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'It's going to take a lot out of us' | Mardi Gras Indians remember, mourn big queen Kim Boutte

“She was very much a part of the African culture, with music, the sound, and with wearing costumes featuring the cowry shells,” said tribe drummer Wesley Phillips.

NEW ORLEANS — Those who knew Kim Boutte well, and loved ones who grew up with her and celebrated in the same Mardi Gras Indian tribe with her, are sharing their memories about the life that was taken so tragically. 

In the New Orleans East parking lot, where just hours ago shots were fired, the men of the Fi-Yi-Yi Mardi Gras Indian tribe express their despair over the loss of the tribe's queen through chants.

Grown men, in tearful pain, said they and their big queen Kim Boutte, 55,  were family. 

“It really hurt me. I didn't know. I didn't think she was going to go like that. She was our big queen. We loved her very much, and it's going to take a lot out of us,”  said Jack Robertson, the tribe’s master designer.

The medicine man laid a doll on the ground, stained with symbolic tears of blood. 

“The queen was a beautiful woman. She was a mother. She was a friend. She was loved by everyone, and she's going to be missed,” said Wilfred Alexander, the tribe’s medicine man.

Their queen was with the tribe for 50 years, since she was kindergarten-aged. She sewed the costumes, true art artworks, with the shells and zebra patterns to pay homage to West African culture. She sang, beat the drums and was a big voice from a petite body.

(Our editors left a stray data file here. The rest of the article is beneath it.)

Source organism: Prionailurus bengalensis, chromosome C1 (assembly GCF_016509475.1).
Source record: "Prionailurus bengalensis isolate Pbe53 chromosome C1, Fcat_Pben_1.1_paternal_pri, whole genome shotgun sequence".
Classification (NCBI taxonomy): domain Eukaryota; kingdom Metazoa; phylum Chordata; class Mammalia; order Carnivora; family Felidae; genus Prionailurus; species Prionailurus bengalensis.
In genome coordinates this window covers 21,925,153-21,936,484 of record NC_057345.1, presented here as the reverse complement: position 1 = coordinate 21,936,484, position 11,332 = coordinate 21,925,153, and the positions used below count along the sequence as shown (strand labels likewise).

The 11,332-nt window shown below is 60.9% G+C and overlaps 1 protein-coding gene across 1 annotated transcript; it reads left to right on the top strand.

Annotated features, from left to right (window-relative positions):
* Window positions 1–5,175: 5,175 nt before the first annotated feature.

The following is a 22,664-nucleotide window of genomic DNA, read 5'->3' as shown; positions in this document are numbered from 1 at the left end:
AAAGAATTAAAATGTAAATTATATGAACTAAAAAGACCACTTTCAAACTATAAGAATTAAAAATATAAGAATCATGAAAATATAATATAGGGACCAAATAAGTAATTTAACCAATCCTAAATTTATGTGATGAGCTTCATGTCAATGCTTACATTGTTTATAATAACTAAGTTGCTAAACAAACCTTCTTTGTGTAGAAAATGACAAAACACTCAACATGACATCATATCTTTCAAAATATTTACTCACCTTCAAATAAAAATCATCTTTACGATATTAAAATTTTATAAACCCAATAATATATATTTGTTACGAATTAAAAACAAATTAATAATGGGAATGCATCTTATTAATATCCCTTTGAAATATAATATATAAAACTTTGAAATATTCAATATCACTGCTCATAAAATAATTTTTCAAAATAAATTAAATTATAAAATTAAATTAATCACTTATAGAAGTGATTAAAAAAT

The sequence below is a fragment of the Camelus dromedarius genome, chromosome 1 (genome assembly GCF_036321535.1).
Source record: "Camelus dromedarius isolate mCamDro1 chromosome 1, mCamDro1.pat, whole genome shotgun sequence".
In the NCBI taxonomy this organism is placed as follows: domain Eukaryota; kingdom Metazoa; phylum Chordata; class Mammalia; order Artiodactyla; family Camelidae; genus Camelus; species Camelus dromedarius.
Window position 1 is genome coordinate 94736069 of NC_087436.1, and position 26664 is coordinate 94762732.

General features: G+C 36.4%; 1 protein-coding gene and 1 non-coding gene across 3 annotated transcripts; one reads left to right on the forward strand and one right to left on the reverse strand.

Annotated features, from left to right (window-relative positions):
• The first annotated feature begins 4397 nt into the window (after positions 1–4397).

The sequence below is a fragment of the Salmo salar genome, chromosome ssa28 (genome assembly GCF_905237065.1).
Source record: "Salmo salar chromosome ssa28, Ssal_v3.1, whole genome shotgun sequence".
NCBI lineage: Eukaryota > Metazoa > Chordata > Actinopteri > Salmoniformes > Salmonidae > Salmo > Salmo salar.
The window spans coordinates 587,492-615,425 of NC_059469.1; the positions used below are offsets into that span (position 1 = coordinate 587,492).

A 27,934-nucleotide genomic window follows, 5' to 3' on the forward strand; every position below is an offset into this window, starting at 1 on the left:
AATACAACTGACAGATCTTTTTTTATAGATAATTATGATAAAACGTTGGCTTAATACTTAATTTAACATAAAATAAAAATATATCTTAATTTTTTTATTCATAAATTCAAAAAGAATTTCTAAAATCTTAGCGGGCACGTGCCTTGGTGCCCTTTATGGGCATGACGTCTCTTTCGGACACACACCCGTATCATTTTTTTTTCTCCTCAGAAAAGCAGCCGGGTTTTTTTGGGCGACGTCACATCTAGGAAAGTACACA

“She was very much a part of the African culture, with music, the sound, and with wearing costumes featuring the cowry shells,” said Wesley Phillips, drummer of the tribe.

“It's all one nation tribe, and when one hurt, the whole nation hurt. When one leave here this earth and we give thanks to the lord, we all cry together, and we all heal together,” said Albert Polite, spy boy for Fi-Yi-Yi.

Mayor LaToya Cantrell tweeted that the loss of Kim is a heartbreaking blow to the city, that she was a beloved icon, sending her off to rest in power and God's perfect peace. 

Kim was the niece of the tribe's big chief. She was a mother who carried the pain of losing a son. One member wears a hat of the loved ones he's buried, some by senseless violence like what happened to Kim. 

“And that's why I wear the hat.  Now, I got to get a badge and put Kim on my hat,” said  Alexander.

They believe the bullet that took her life was not meant for her, and she’s another innocent victim just paying respect at the repast of another. They want the violence to end, immediately.

“It's sad, you know, because everybody wants to talk about police crime against Blacks, but I mean it's not really the police. They should be focusing on the young black men who don't have the right leadership in this world and it seem like they're lost,” said Robert Salter a tribe drummer.

The members said they will have a grand send-off for their big queen Kim Boutte at Claiborne and St. Bernard Avenues at Hunter's Field on Wednesday evening. 

All the big chiefs will be at the tribute celebration of her life.

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